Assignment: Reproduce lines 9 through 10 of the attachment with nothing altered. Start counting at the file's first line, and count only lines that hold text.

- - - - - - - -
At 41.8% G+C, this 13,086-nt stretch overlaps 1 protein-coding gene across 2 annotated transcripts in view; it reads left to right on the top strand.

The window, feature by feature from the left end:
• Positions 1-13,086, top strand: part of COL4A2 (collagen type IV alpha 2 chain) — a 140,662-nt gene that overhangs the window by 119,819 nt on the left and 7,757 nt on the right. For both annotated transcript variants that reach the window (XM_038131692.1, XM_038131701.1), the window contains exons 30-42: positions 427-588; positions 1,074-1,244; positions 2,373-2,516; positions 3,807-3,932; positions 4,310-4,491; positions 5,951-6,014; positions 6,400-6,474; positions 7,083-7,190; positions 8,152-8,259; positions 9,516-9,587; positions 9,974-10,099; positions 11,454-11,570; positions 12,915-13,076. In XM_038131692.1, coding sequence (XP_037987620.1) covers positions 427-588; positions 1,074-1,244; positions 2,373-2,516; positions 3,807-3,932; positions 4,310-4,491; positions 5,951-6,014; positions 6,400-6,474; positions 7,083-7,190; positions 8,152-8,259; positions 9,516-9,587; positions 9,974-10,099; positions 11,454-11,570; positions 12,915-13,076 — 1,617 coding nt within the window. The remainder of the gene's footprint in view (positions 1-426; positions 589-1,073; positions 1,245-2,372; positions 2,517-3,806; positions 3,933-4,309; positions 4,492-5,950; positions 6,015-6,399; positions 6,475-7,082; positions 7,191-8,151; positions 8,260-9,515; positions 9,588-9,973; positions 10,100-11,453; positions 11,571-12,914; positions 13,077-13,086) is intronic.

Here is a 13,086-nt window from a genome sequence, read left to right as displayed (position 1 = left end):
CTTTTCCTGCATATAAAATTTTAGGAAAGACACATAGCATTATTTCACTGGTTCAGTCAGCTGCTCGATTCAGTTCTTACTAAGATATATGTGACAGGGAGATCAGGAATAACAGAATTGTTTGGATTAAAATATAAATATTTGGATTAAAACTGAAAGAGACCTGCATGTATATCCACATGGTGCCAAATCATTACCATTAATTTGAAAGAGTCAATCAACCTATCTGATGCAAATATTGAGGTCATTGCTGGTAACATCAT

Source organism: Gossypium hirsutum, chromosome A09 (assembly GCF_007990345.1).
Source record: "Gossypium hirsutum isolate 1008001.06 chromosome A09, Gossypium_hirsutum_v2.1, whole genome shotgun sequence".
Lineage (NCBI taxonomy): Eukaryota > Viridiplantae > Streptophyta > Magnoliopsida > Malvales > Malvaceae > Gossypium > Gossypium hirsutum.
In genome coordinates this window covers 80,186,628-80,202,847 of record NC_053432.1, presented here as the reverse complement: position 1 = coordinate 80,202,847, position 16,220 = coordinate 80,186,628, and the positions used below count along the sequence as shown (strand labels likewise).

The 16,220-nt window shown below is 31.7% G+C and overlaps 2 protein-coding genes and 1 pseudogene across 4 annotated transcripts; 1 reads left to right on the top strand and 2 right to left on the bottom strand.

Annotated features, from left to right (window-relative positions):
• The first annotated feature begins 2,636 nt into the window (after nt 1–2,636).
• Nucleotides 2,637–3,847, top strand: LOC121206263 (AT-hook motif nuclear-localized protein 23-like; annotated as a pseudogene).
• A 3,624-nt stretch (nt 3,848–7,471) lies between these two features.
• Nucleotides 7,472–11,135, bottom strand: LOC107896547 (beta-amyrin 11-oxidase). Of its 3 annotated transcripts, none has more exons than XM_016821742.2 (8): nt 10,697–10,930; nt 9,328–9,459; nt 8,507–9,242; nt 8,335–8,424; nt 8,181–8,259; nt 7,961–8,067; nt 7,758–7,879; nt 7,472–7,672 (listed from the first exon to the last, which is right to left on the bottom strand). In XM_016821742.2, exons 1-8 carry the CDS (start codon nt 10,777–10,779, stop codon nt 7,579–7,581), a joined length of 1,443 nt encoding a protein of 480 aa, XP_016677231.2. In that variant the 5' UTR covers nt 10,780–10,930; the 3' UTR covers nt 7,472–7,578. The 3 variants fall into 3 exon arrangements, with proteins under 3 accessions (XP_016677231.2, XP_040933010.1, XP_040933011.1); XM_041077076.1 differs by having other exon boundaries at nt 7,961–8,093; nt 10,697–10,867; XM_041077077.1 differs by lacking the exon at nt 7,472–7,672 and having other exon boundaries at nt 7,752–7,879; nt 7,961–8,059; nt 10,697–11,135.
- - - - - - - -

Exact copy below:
In genome coordinates this window covers 80,186,628-80,202,847 of record NC_053432.1, presented here as the reverse complement: position 1 = coordinate 80,202,847, position 16,220 = coordinate 80,186,628, and the positions used below count along the sequence as shown (strand labels likewise).

The 16,220-nt window shown below is 31.7% G+C and overlaps 2 protein-coding genes and 1 pseudogene across 4 annotated transcripts; 1 reads left to right on the top strand and 2 right to left on the bottom strand.